THE GOLDEN CALF by Louis Vaczek

THE GOLDEN CALF

By
Email this review

KIRKUS REVIEW

The world of polyglots, World War II version, takes on a new dimension and a new outlawry for this story- of two Americans -- Caldwell Neal and Dr. Benjamin Biggers,- the Hungarian refugees, Count and Countess de Kardosi and their daughter, Margit,- the anti-Communist Deputy, Dupuis, and his insane wife, Colette,- Captain Lefrere of the Police,- and the Soviet Embassy attache Grustilov. 1949 sees Dupuis' need to break off Colette's affairs with Grustilov -- and hire Neal, whose price is entree to a world above the black market, to kill him. It marks the Countess' determination -- as implacable as that which helped them escape from Hungary during the war, and which resulted in rape by Grustllov -- to rid herself of the Russian's fascination when she sees him again in Paris. It leads Neal to believe himself in love with Margit. Neal, watching his plans to murder Grustilov, sees the Countess stab him, makes use of this to forward his pursuit of Margit, and, when Communist and political pressure blows sky high, effects his escape with Margit. Then, intent on his utter independence, when he murders coldly in Italy, Margit learns it is she who loves and he who will master circumstance- and leaves knowing he will build a new, still undemanding, still uncaring, fortune and opportunist career. Watched bitterly and abjectly by Biggers and almost admiringly by Lefrere, this comments dispassionately on the new order, which takes little notice of the old, and marks with compassion the futile effectiveness of love. And it is, for all its probing and projecting of a mal du temps, tense in action.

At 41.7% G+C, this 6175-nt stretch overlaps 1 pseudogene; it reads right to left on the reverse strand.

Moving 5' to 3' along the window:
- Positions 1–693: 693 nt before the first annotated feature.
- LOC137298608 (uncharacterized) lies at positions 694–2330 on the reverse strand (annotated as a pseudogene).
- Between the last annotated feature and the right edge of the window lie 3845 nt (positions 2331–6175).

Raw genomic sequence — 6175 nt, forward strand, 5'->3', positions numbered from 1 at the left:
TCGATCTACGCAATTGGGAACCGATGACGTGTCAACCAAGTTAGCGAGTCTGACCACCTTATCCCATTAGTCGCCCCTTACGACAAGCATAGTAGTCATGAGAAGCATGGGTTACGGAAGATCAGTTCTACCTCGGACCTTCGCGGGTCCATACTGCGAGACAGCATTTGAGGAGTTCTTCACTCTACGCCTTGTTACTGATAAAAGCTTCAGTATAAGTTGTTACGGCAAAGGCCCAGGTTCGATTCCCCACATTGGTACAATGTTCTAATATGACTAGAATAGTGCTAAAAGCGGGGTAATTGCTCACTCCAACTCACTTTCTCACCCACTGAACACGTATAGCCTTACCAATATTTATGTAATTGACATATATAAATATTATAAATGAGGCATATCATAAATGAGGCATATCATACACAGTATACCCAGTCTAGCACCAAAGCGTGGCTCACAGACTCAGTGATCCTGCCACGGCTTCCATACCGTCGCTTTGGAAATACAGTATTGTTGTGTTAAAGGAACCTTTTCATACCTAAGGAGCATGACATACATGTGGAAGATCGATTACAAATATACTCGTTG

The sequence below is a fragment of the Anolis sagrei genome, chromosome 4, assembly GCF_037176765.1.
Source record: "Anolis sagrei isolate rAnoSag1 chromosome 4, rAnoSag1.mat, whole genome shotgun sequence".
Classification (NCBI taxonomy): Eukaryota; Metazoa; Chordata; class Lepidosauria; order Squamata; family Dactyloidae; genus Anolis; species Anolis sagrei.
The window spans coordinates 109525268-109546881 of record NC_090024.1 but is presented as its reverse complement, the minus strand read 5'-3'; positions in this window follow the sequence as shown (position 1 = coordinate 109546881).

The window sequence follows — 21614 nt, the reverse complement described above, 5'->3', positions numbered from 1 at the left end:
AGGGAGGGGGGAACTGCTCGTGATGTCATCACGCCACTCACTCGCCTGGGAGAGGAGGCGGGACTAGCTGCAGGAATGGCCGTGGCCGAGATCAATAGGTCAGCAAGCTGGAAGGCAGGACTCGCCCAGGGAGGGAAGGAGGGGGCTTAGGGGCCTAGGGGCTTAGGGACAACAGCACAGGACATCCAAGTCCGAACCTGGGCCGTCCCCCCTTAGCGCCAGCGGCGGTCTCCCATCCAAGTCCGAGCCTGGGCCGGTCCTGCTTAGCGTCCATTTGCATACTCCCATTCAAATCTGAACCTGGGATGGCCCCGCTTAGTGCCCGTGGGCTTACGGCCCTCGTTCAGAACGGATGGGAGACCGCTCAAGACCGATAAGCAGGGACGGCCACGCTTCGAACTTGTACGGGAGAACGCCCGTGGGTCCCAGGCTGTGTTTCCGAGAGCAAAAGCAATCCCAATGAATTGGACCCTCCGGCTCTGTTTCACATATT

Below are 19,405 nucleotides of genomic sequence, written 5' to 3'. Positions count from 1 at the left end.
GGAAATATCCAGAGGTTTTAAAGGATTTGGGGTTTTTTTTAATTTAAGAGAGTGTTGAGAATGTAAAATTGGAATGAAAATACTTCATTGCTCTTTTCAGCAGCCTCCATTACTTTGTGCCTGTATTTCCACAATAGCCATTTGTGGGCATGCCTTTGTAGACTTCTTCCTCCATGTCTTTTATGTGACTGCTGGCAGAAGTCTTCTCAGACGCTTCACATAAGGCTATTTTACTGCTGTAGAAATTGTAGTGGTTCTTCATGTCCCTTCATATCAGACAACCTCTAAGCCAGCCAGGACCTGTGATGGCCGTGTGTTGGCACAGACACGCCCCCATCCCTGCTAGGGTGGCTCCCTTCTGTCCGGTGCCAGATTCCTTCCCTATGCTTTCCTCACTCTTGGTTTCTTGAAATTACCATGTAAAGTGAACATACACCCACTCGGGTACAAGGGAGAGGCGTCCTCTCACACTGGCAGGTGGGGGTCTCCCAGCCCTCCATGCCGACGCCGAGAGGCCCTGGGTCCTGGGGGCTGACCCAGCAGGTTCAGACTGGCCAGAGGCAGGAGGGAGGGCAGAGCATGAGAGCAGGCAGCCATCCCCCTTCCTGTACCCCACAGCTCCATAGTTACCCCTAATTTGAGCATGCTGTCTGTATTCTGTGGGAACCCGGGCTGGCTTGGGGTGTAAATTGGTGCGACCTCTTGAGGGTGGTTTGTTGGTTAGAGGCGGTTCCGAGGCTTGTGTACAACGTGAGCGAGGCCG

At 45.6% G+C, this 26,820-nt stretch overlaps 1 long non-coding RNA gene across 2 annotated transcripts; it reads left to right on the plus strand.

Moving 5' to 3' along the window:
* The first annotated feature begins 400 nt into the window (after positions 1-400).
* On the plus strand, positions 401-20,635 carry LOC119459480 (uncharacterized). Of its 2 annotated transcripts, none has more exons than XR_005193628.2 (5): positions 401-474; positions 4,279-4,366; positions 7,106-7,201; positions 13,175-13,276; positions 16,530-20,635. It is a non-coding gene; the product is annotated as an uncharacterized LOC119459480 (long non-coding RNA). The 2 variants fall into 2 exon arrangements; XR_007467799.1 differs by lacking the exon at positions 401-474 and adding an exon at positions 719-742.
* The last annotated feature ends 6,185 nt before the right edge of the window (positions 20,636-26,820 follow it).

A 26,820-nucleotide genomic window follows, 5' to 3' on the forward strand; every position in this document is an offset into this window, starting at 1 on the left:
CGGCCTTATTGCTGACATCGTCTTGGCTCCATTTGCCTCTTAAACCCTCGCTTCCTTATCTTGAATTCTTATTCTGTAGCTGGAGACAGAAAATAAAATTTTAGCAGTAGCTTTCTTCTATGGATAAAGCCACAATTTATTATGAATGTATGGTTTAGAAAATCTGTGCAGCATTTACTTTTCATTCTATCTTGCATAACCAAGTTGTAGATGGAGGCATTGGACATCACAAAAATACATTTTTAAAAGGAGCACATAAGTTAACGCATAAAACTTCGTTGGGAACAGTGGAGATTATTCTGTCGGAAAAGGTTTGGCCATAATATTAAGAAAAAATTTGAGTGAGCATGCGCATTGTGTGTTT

Pub Date: Feb. 1st, 1955
Publisher: Morrow-Sloane